No Wii U games managed to chart on the NPD’s list of the top 10 best-selling games of December 2012, and that’s not necessarily surprising given that the months-old system doesn’t have an installed base anywhere close to the size of its current crop of 6 to 7 year old competitors. What is surprising is how badly Wii U software is selling when you compare it to the launches of Nintendo’s previous two systems, the Wii and the Gamecube.
According to sales data compiled by retail analyst group Cowen & Company, while Wii U hardware sales were reasonably healthy, sales of software on the system are 48% below sales of the original Wii’s launch titles and shockingly, 50% worse than the Gamecube’s. Nintendo has already previously admitted that Wii U systems are being sold at a loss, and if software sales for the system are as weak as analysts are saying they are, there’s a chance that the Wii U’s launch wasn’t as profitable as it initially looked. Nintendo has yet to release actual sales numbers for most of their Wii U launch titles, but they have said that New Super Mario Bros. U sold at least 580,000 units in the two months that it’s been out.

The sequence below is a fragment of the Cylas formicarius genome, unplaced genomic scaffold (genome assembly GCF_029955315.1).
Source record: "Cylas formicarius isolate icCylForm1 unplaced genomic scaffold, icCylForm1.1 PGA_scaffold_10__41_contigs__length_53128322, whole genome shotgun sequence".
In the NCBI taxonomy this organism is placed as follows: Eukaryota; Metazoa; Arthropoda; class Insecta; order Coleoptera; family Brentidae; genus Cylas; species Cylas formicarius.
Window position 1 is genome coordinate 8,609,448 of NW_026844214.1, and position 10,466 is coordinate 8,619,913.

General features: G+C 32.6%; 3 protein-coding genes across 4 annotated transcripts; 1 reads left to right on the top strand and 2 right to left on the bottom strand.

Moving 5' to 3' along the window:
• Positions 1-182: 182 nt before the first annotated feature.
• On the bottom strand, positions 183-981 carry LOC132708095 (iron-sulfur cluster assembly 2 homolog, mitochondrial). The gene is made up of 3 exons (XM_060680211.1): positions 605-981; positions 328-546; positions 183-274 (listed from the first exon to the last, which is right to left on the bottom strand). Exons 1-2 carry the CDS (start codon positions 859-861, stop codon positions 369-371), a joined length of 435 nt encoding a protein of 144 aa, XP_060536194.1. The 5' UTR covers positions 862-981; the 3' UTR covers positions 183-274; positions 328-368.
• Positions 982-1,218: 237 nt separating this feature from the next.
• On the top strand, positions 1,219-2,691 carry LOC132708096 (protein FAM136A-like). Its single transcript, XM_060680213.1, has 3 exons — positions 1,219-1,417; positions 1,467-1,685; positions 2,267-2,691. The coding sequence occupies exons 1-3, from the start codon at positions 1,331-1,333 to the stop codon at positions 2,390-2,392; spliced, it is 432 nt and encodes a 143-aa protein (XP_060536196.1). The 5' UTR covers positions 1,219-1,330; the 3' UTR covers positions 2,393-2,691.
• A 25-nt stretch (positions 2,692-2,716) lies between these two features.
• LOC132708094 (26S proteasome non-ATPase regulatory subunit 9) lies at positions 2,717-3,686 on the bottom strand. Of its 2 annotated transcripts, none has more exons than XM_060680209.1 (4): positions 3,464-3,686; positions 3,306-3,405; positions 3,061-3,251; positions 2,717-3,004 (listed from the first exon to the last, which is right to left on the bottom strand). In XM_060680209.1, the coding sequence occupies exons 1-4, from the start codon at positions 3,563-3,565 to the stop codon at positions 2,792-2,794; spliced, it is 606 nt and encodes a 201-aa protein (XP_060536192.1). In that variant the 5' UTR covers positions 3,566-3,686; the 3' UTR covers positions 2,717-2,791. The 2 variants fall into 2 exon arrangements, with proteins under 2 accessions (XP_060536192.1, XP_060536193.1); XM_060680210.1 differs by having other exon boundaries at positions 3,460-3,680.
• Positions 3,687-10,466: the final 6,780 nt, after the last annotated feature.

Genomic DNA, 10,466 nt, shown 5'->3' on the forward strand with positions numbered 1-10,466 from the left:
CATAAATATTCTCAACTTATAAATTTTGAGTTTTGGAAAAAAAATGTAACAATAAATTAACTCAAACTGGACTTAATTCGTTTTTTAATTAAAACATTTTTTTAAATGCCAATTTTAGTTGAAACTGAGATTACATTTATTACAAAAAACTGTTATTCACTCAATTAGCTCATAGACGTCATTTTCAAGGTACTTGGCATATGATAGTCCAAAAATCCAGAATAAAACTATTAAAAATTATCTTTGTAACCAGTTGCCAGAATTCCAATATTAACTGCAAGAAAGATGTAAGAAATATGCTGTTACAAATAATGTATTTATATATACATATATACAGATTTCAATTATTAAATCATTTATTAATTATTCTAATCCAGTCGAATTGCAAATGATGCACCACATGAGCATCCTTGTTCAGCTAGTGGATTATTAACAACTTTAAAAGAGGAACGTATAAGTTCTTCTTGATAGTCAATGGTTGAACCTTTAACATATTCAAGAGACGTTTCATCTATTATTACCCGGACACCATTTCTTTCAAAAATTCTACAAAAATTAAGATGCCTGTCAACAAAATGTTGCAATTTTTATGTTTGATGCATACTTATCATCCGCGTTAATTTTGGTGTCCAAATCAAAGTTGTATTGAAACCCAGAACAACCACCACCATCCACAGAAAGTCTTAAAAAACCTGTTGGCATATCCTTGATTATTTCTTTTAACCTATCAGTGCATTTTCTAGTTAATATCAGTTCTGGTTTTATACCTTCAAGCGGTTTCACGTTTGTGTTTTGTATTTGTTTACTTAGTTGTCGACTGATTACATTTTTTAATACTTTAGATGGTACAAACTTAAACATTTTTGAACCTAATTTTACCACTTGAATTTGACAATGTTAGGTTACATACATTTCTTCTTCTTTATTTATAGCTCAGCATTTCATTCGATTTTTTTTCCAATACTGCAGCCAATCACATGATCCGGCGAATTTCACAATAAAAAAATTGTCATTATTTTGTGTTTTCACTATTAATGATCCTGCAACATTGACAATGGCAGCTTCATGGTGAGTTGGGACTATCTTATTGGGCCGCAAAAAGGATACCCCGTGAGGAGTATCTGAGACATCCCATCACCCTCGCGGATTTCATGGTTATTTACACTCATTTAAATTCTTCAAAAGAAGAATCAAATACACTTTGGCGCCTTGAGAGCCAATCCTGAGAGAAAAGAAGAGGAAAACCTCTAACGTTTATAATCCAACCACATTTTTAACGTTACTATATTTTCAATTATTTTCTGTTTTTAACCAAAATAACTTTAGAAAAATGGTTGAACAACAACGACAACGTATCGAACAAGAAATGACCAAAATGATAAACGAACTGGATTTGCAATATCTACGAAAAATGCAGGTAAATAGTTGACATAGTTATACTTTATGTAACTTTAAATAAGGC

Again, while I’m not surprised that Wii U software hasn’t been selling out, hearing that games for the system are selling so much worse than the Wii and Gamecube’s launch titles is indeed worrisome. While the Wii U admittedly doesn’t have the strongest software line-up, I never expected it to perform this badly, and I thought that at least New Super Mario Bros. U would be enough to at least give the Wii U software sales on par with the Gamecube (which is still Nintendo’s least popular home console, at least in terms of sales.) Of course, the Wii had the benefit of launching with The Legend of Zelda: Twilight Princess, and the Gamecube was lucky enough to get Smash Bros. Melee soon after launch, and both of those titles arguably have more appeal to the hardcore, early adopters who are most likely to buy a system at launch.
It’s also worth noting that both the NPD and Cowen & Company’s sales data doesn’t take into account digital sales, so their analysis doesn’t take into account users who bought downloadable versions of the Wii U’s launch titles. Still, I think even if you were to take those numbers into consideration, it wouldn’t change the fact that the Wii U has definitely experienced a rockier start than Nintendo would’ve liked.